• Developing a use-case sequence of actions is an iterative process. Start by developing an outline or draft, such as the one on this page. Later, add the descriptions. The outlines are not official documents, but merely a start toward developing a document. \nThe basic flow shows the major steps in accomplishing the goal of the use case.\n The alternative flows show alternatives behavior (what may go wrong and optional behavior). At this point in the process, it is enough to identify the most significant alternatives without describing them in detail.\n\nThe outline of the flow of events for a use case has two main sections:\nBasic Flow of Events\nAlternative Flow of Events\nThe outline is used as a base when you start to write the full use-case specification.\nStructure the flows in such a way that it is easy to follow the different scenarios and to be able to understand what happens when alternatives occur and where they pick up and finish.\nThe basic flow of events should be relatively short and easy to read, like a single story line. The basic flow should show the steps needed to achieve the main goal of the use case. \nMost of the other details go into alternative flows. You can think of the alternative flows as &amp;#x201C;detours&amp;#x201D; from the basic flow of events, some that return to the basic flow of events and some that end the execution of the use case. In the diagram on the slide, the straight arrow represents the basic flow and the curves represent alternative paths in relation to the basic flow. Examples of different kinds of alternative flows for the Register for Courses use case are:\nRegular variants: Handle freshman enrollments differently.\nOdd cases: Handle registering for more than 25 credit hours differently.\nExceptional (error) flows: Invalid student ID number.\nNote: The diagram on the slide is informational only and is not a valid UML diagram.\n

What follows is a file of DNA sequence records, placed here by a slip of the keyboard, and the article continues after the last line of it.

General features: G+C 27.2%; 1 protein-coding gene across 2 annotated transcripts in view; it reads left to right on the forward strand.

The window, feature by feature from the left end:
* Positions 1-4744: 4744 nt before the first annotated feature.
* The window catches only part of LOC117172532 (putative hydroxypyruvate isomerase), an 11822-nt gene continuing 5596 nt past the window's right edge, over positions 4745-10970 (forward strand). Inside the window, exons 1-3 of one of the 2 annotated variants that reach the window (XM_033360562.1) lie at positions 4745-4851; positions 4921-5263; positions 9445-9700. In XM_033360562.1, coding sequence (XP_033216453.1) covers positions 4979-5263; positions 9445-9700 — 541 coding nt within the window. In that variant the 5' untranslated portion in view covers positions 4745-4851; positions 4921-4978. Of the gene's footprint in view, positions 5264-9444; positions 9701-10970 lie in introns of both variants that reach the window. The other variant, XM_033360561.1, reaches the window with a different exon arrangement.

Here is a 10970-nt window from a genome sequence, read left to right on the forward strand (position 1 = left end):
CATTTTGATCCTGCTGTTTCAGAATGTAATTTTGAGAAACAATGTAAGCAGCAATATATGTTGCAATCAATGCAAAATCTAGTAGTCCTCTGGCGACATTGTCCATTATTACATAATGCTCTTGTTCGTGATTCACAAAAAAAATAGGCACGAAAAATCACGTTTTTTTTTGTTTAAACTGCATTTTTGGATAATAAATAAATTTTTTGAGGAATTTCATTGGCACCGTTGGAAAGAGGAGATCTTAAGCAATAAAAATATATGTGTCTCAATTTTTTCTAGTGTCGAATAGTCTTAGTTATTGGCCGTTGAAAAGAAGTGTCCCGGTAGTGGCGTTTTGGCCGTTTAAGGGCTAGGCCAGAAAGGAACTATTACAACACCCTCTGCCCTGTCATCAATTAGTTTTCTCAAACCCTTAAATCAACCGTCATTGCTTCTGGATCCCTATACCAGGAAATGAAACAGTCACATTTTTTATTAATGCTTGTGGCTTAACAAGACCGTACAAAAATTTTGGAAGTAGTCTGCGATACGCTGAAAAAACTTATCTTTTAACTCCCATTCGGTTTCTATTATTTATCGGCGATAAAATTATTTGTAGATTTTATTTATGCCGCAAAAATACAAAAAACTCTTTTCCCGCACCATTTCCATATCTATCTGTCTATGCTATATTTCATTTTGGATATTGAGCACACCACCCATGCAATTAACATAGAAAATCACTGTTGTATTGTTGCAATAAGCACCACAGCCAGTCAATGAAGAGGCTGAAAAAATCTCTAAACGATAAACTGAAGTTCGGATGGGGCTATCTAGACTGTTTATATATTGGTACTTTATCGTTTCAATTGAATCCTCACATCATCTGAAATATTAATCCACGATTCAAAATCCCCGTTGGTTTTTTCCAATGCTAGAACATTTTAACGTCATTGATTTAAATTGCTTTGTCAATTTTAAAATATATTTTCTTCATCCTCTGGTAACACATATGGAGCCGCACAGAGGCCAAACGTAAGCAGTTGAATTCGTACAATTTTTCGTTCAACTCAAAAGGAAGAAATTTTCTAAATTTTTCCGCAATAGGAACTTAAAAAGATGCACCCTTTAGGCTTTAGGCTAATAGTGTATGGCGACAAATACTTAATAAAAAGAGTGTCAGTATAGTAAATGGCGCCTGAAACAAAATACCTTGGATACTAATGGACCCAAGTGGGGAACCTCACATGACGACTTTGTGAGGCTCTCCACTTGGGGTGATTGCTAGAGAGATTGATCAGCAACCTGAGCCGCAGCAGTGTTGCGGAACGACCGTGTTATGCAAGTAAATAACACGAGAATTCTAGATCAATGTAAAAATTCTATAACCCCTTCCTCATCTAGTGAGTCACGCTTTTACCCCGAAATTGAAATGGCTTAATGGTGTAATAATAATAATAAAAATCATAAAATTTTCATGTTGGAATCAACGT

• Developing a use-case sequence of actions is an iterative process. Start by developing an outline or draft, such as the one on this page. Later, add the descriptions. The outlines are not official documents, but merely a start toward developing a document. \nThe basic flow shows the major steps in accomplishing the goal of the use case.\n The alternative flows show alternatives behavior (what may go wrong and optional behavior). At this point in the process, it is enough to identify the most significant alternatives without describing them in detail.\n\nThe outline of the flow of events for a use case has two main sections:\nBasic Flow of Events\nAlternative Flow of Events\nThe outline is used as a base when you start to write the full use-case specification.\nStructure the flows in such a way that it is easy to follow the different scenarios and to be able to understand what happens when alternatives occur and where they pick up and finish.\nThe basic flow of events should be relatively short and easy to read, like a single story line. The basic flow should show the steps needed to achieve the main goal of the use case. \nMost of the other details go into alternative flows. You can think of the alternative flows as &amp;#x201C;detours&amp;#x201D; from the basic flow of events, some that return to the basic flow of events and some that end the execution of the use case. In the diagram on the slide, the straight arrow represents the basic flow and the curves represent alternative paths in relation to the basic flow. Examples of different kinds of alternative flows for the Register for Courses use case are:\nRegular variants: Handle freshman enrollments differently.\nOdd cases: Handle registering for more than 25 credit hours differently.\nExceptional (error) flows: Invalid student ID number.\nNote: The diagram on the slide is informational only and is not a valid UML diagram.\n